You’ll generally see Deuce-to-Seven played in two formats: the 2-7 single draw poker game we’re discussing in this article, and also 2-7 Triple Draw.
These games share many common aspects, but differ in two important ways:
- 2-7 Single Draw has one drawing round, and is usually played with a no-limit betting structure. Players can bet or raise all of their chips at any time.
- 2-7 Triple Draw has three drawing rounds, and is generally played with a fixed-limit betting structure. The maximum allowed bet/raise is dictated by the limits of the game.
You might find both 2-7 lowball poker variants played in the mixed cash games available at poker rooms like the Lodge, as well as other poker rooms around the world.
The annual World Series of Poker features several tournaments that include lowball draw games. The $50,000 Poker Players Championship, considered the most prestigious poker championship in the world by many elite poker players, features both 2-7 No-Limit Single Draw and 2-7 Limit Triple Draw as part of a nine-game mix.
Basic Strategy Tips For 2-7 Single Draw
Poker pro Jimmy Fricke offers the following poker strategy tips for 2-7 Lowball games, covering both the single and triple draw variety:
Deuce to Seven Lowball Strategy
Tip 1: Deuces are Powerful
If it’s in the name of the game, it’s usually pretty good. Having a deuce in your opening hand is incredibly important, since the best hand you can make without having a deuce is 86543, which is the 9th best possible hand. So if you want to be able to make some real money, make sure you don’t start without a deuce.
Tip 2: Straight Draws Suck
Starting with four low cards in a row like 2-3-4-5 may look really strong, but since catching a 6 will give you a straight, you are actually going to brick a lot of draws with this hand. 2-3-4-5 is still very playable, but don’t make the mistake of thinking this hand is the best draw possible.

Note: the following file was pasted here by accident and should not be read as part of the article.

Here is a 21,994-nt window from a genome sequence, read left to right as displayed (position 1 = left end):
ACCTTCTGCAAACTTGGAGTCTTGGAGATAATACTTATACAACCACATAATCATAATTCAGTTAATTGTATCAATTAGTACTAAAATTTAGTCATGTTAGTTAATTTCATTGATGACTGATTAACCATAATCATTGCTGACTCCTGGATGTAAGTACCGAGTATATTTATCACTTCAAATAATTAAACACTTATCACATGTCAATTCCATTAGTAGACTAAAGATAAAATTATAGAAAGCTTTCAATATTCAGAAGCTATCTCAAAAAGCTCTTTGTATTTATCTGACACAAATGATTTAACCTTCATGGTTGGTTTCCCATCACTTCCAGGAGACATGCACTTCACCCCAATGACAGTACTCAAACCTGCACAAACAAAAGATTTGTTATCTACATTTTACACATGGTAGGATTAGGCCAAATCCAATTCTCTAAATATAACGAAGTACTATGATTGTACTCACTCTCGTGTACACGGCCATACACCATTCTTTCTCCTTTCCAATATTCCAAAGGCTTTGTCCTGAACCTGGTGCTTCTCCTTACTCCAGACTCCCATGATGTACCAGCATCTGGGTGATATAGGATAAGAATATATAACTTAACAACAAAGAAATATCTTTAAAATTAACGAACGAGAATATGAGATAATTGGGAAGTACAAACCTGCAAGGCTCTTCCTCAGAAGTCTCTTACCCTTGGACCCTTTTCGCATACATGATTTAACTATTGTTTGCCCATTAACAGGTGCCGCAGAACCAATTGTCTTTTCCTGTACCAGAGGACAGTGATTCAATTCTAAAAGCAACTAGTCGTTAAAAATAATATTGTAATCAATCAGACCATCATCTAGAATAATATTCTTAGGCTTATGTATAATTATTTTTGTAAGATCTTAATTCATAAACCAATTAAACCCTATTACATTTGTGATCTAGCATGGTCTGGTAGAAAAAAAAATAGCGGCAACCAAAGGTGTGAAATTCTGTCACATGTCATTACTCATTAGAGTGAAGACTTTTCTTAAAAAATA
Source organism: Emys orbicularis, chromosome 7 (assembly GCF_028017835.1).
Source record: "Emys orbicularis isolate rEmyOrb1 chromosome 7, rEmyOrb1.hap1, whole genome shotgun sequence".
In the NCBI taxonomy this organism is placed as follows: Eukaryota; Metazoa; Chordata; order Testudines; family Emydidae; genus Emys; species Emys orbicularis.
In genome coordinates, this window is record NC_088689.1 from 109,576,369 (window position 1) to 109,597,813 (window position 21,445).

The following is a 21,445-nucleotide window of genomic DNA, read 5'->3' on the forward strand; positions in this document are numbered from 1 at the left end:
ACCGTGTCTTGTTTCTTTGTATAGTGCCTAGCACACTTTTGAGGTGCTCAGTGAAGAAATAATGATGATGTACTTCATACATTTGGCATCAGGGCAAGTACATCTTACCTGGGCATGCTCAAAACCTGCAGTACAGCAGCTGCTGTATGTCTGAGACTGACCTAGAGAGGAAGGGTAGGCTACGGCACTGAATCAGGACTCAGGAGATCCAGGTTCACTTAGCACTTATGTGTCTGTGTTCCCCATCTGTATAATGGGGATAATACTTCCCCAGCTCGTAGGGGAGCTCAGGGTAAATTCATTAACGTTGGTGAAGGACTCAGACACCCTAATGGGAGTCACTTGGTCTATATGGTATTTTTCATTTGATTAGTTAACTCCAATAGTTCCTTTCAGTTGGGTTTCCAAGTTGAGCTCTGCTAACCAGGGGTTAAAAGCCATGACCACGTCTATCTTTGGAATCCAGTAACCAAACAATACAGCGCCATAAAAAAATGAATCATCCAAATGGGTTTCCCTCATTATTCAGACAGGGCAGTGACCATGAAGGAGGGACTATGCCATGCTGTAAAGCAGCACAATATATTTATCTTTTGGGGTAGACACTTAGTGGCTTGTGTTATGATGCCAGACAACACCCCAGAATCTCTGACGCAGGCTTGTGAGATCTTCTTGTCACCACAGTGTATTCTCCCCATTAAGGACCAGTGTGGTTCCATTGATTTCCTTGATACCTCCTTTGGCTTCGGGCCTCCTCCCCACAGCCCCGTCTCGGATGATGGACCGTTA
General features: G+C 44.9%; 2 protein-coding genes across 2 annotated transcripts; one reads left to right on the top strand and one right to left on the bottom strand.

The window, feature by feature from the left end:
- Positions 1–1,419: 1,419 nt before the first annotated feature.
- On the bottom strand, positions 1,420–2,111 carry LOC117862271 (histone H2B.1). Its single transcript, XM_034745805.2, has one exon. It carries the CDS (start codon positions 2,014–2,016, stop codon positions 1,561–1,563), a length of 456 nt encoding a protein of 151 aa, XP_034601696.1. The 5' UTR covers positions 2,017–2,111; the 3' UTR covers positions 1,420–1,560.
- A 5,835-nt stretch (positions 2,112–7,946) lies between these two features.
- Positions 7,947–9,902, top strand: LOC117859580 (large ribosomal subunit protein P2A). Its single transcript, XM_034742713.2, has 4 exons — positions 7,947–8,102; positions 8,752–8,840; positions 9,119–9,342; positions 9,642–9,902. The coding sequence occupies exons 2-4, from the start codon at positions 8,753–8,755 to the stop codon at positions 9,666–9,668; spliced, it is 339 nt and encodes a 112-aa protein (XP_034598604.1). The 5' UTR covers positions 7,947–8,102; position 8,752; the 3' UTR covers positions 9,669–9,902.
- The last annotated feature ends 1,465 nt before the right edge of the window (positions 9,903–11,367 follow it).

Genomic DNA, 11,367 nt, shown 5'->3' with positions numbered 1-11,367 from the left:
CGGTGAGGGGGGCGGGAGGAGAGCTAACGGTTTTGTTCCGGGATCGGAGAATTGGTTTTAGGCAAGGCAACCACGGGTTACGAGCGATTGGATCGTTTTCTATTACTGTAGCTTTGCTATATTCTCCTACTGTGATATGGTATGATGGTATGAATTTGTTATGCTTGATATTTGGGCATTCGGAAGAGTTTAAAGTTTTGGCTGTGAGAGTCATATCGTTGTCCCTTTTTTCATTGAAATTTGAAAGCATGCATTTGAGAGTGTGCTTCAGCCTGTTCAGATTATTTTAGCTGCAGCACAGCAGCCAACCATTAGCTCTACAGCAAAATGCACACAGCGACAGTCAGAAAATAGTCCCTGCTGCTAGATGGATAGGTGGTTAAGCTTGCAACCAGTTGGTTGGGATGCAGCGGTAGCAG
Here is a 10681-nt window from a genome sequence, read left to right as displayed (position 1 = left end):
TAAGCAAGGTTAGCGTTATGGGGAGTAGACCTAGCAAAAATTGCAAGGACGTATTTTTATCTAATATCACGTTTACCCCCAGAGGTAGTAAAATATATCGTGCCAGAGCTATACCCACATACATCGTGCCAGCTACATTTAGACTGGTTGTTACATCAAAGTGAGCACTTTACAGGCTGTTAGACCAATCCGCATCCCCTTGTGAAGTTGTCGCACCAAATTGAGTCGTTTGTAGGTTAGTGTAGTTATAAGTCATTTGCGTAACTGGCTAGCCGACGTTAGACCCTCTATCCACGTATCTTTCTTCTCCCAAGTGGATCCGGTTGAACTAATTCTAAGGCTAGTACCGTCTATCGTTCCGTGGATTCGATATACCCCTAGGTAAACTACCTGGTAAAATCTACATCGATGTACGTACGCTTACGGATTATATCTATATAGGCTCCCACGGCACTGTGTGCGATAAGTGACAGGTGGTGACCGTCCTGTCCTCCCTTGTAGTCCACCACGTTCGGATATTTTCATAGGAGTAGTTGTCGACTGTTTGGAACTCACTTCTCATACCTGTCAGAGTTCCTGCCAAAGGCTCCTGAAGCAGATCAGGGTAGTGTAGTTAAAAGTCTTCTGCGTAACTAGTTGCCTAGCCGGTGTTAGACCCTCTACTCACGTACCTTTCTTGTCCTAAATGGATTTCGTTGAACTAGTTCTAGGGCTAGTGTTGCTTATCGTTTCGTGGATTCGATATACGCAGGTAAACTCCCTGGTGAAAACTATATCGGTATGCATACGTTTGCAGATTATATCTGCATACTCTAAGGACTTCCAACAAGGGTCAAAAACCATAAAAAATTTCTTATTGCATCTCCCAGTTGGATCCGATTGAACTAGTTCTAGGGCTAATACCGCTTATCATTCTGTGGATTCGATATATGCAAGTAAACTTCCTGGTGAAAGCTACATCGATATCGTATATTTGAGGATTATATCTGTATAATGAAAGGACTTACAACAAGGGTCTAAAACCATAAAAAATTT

Side note: 2-3-4-7 is actually the best draw you can have, because catching a 5 or a 6 will give you the best or second-best possible hands, respectively.
Tip 3: The Person Who Draws the Fewest Cards Drives the Action
If there are draws left, any deuce player worth their salt will check to the person who drew fewer cards than everyone else. They don’t even need to look at their hand, because they know they’re a favorite to still be ahead. Basically, all game dynamics stem from this basic concept.
Tip 4: Blockers are Super Important!
Over the course of the hand, if you’ve discarded multiple of a card that might be important (like starting with a hand of 22257) then you can make assumptions about what kinds of hands your opponents have.
Any premium hand should have a deuce in it. So if you have three of the deuces and you’re up against two opponents, for example, you know for sure that one of them is starting with a pretty bad holding.
If you see enough key cards, you can make an expert maneuver called a “snow.” A snow is deciding to turn your draw into a bluff by drawing zero cards (called “standing pat”), then you take aggressive actions to represent a strong hand, hoping to force your opponent(s) to fold. This is a good way of incorporating bluffing into your draw poker game.
Check out the full article from Upswing Poker including Fricke’s tips on general draw strategy, as well as a variety of mixed-game variants here: